- Jonathan Jun 11th, 2008 at 1:27 am
- Extending a bit on Shimshonit’s comment about the importance of Kashrut, even of a “non-Orthodox” variety: Kashrut forces one to think about their Jewishness with every bite of food eaten. A mundane, animalistic urge (eating) is imbued with contemplation about morality and how we are all connected with the universe. This, done properly and mindfully, can give us a deeper understanding of our mutual interconnectedness, and inspire us to higher levels of morality in all of our other “mundane” transactions with the rest of the world.
It is a bit of a tangent, but another, related, avenue to achieving this elevation of the mundane into holiness (or of bringing holiness down to the mundane) is via the saying of Brachot (blessings): Before and after eating, before performing various actions, upon arising, before sleeping, even after going to the bathroom! Thinking about and thanking God many times a day (a traditional Jew has a goal of 100 blessings per day) helps us to appreciate how the Divine permeates our lives.
Back to Kashrut: Avi’s concerns about kosher-style “kashrut” are also valid, but I think this apparent contradiction resolves itself if we think about “Kashrut” as really addressing two issues:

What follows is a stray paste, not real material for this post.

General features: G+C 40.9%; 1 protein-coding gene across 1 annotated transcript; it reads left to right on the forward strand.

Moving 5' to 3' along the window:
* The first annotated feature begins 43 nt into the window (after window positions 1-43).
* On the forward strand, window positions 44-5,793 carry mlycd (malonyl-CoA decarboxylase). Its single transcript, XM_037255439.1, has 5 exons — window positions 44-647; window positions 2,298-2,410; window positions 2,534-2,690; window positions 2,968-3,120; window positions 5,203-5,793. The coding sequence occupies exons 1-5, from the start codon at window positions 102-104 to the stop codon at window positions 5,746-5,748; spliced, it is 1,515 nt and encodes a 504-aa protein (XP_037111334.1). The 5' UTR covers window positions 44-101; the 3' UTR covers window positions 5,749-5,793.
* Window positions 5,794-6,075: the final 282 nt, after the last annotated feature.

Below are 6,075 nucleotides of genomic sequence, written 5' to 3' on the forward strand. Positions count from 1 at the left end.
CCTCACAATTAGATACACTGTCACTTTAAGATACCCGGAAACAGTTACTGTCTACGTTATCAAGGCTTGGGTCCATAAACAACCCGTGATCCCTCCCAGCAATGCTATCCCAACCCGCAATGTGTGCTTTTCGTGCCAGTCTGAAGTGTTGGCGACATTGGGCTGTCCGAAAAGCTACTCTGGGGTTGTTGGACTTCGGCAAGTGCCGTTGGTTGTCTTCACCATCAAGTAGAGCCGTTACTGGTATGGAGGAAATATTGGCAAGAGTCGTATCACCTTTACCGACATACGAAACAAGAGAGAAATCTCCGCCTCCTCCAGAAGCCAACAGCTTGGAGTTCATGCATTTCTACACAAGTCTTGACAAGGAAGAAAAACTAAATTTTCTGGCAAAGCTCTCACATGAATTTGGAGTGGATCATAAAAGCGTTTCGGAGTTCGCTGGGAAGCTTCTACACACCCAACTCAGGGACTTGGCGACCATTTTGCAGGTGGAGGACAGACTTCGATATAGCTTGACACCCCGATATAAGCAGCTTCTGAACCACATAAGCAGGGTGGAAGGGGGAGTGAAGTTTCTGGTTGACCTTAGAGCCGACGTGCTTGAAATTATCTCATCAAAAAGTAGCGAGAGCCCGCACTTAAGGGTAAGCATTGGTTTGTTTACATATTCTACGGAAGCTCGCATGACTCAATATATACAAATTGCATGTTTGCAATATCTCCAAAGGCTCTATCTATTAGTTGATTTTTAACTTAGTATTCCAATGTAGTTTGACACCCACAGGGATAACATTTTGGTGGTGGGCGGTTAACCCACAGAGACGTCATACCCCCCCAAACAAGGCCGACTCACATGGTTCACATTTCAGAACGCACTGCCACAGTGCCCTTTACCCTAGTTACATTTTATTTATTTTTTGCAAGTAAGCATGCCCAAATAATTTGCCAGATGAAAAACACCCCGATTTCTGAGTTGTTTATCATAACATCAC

1) The desire to bring holiness to our mundane lives.
2) The desire to have a community-bonding practice.
For the first aspect, really any sort of “kosher” (be it Orthodox Kosher, Eco-Kosher, Veganism, individualistic Kosher choices, etc.) can fit the bill. The second aspect, though, is no less important, and aruges for having a single, uniform standard of Kashrut, which is what it sounds like Avi is advocating. This of course goes both ways, as the Kitniyot discussion of a few weeks back reminds us — when taken too far, Kashrut can start pushing Jews apart instead of bringing them together.
One of the (many) things I like about Judaism is how it combines these two aspects — i.e. those practices that we follow to acheive communal unity are not devoid of morality (e.g. like a special uniform or a secret handshake would be), but rather also prod us to become more moral human beings.
- Jenny Jun 11th, 2008 at 9:38 am
- Building on what Jonathan has to say about blessings, I’m currently reading The Journey Home by Rabbi Lawrence Hoffman. I found what he had to say about blessings to be the most clarifying statements I have read yet:“First and foremost, blessings are liturgical speech acts that celebrate the reality of the divine, allowing ordinary people who are not divine to live in a universe that is God’s.”
– p. 65I’m not really going to go into much more here because I’m in the midst of formulating a post (either for here or my own blog) about this.
- “Blessings transform what we need of creation’s bounty into gifts for our use. But only what we need, not more–to waste resoures is a sin in the rabbinic lexicon– and only with acknowledgement of the One who made it, owns it, but graciously grants it to us.”